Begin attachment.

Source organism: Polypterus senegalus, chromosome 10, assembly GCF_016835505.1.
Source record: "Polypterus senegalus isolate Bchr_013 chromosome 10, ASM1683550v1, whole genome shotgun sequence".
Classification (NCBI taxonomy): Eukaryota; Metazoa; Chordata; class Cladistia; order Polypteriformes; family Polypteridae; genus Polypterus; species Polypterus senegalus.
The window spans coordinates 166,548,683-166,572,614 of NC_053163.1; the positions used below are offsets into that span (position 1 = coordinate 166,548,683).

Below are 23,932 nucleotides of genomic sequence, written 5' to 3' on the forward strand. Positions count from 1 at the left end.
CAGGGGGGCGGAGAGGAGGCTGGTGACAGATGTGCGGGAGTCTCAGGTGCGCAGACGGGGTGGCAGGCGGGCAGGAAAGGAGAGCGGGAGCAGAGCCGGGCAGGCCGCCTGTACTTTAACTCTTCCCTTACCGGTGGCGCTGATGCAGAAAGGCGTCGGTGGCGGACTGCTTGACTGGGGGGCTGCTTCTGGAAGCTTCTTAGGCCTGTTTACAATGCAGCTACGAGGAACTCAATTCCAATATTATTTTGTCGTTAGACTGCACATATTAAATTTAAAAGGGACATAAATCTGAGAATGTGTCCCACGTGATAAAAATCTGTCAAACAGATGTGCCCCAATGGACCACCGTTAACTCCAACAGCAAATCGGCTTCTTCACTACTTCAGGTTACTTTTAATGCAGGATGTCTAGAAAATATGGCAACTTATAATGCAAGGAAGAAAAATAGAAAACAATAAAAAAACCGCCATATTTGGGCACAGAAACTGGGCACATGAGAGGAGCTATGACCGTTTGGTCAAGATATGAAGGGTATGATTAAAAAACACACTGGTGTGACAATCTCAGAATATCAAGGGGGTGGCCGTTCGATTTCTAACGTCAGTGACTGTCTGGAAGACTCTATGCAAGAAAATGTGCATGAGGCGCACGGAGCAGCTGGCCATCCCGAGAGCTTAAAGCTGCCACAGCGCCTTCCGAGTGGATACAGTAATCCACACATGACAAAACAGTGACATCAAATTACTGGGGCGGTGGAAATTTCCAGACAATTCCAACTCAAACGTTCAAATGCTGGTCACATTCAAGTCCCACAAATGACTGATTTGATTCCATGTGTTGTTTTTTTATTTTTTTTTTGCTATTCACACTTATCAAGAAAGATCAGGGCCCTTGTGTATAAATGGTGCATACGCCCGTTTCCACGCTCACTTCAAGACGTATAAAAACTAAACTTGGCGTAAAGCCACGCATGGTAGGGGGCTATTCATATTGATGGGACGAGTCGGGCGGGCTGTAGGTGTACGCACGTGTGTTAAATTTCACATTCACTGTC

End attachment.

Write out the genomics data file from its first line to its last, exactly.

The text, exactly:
Source organism: Polypterus senegalus, chromosome 10, assembly GCF_016835505.1.
Source record: "Polypterus senegalus isolate Bchr_013 chromosome 10, ASM1683550v1, whole genome shotgun sequence".
Classification (NCBI taxonomy): Eukaryota; Metazoa; Chordata; class Cladistia; order Polypteriformes; family Polypteridae; genus Polypterus; species Polypterus senegalus.
The window spans coordinates 166,548,683-166,572,614 of NC_053163.1; the positions used below are offsets into that span (position 1 = coordinate 166,548,683).

Below are 23,932 nucleotides of genomic sequence, written 5' to 3' on the forward strand. Positions count from 1 at the left end.
CAGGGGGGCGGAGAGGAGGCTGGTGACAGATGTGCGGGAGTCTCAGGTGCGCAGACGGGGTGGCAGGCGGGCAGGAAAGGAGAGCGGGAGCAGAGCCGGGCAGGCCGCCTGTACTTTAACTCTTCCCTTACCGGTGGCGCTGATGCAGAAAGGCGTCGGTGGCGGACTGCTTGACTGGGGGGCTGCTTCTGGAAGCTTCTTAGGCCTGTTTACAATGCAGCTACGAGGAACTCAATTCCAATATTATTTTGTCGTTAGACTGCACATATTAAATTTAAAAGGGACATAAATCTGAGAATGTGTCCCACGTGATAAAAATCTGTCAAACAGATGTGCCCCAATGGACCACCGTTAACTCCAACAGCAAATCGGCTTCTTCACTACTTCAGGTTACTTTTAATGCAGGATGTCTAGAAAATATGGCAACTTATAATGCAAGGAAGAAAAATAGAAAACAATAAAAAAACCGCCATATTTGGGCACAGAAACTGGGCACATGAGAGGAGCTATGACCGTTTGGTCAAGATATGAAGGGTATGATTAAAAAACACACTGGTGTGACAATCTCAGAATATCAAGGGGGTGGCCGTTCGATTTCTAACGTCAGTGACTGTCTGGAAGACTCTATGCAAGAAAATGTGCATGAGGCGCACGGAGCAGCTGGCCATCCCGAGAGCTTAAAGCTGCCACAGCGCCTTCCGAGTGGATACAGTAATCCACACATGACAAAACAGTGACATCAAATTACTGGGGCGGTGGAAATTTCCAGACAATTCCAACTCAAACGTTCAAATGCTGGTCACATTCAAGTCCCACAAATGACTGATTTGATTCCATGTGTTGTTTTTTTATTTTTTTTTTGCTATTCACACTTATCAAGAAAGATCAGGGCCCTTGTGTATAAATGGTGCATACGCCCGTTTCCACGCTCACTTCAAGACGTATAAAAACTAAACTTGGCGTAAAGCCACGCATGGTAGGGGGCTATTCATATTGATGGGACGAGTCGGGCGGGCTGTAGGTGTACGCACGTGTGTTAAATTTCACATTCACTGTC